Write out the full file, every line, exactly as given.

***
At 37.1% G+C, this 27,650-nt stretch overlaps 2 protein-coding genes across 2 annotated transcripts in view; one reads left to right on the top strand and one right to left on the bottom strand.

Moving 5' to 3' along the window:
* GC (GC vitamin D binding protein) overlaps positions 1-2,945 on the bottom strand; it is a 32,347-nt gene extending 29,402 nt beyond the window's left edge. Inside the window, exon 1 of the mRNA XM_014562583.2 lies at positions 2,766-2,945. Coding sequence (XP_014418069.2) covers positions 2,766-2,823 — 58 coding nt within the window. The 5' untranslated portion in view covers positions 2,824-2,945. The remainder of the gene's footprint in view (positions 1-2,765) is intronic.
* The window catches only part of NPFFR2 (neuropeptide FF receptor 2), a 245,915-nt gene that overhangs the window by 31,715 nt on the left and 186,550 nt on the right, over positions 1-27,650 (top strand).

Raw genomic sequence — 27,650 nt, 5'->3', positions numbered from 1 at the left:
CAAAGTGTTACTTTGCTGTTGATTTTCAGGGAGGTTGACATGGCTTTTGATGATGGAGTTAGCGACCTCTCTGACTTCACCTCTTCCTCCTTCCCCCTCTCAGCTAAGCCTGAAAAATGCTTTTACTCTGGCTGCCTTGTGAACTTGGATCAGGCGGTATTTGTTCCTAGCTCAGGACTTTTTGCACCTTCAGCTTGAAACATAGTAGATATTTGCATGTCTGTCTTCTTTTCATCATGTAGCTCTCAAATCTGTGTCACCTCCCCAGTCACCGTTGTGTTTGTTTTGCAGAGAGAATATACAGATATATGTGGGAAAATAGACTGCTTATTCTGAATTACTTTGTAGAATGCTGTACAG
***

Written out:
At 37.1% G+C, this 27,650-nt stretch overlaps 2 protein-coding genes across 2 annotated transcripts in view; one reads left to right on the top strand and one right to left on the bottom strand.

Moving 5' to 3' along the window:
* GC (GC vitamin D binding protein) overlaps positions 1-2,945 on the bottom strand; it is a 32,347-nt gene extending 29,402 nt beyond the window's left edge. Inside the window, exon 1 of the mRNA XM_014562583.2 lies at positions 2,766-2,945. Coding sequence (XP_014418069.2) covers positions 2,766-2,823 — 58 coding nt within the window. The 5' untranslated portion in view covers positions 2,824-2,945. The remainder of the gene's footprint in view (positions 1-2,765) is intronic.
* The window catches only part of NPFFR2 (neuropeptide FF receptor 2), a 245,915-nt gene that overhangs the window by 31,715 nt on the left and 186,550 nt on the right, over positions 1-27,650 (top strand).

Raw genomic sequence — 27,650 nt, 5'->3', positions numbered from 1 at the left:
CAAAGTGTTACTTTGCTGTTGATTTTCAGGGAGGTTGACATGGCTTTTGATGATGGAGTTAGCGACCTCTCTGACTTCACCTCTTCCTCCTTCCCCCTCTCAGCTAAGCCTGAAAAATGCTTTTACTCTGGCTGCCTTGTGAACTTGGATCAGGCGGTATTTGTTCCTAGCTCAGGACTTTTTGCACCTTCAGCTTGAAACATAGTAGATATTTGCATGTCTGTCTTCTTTTCATCATGTAGCTCTCAAATCTGTGTCACCTCCCCAGTCACCGTTGTGTTTGTTTTGCAGAGAGAATATACAGATATATGTGGGAAAATAGACTGCTTATTCTGAATTACTTTGTAGAATGCTGTACAG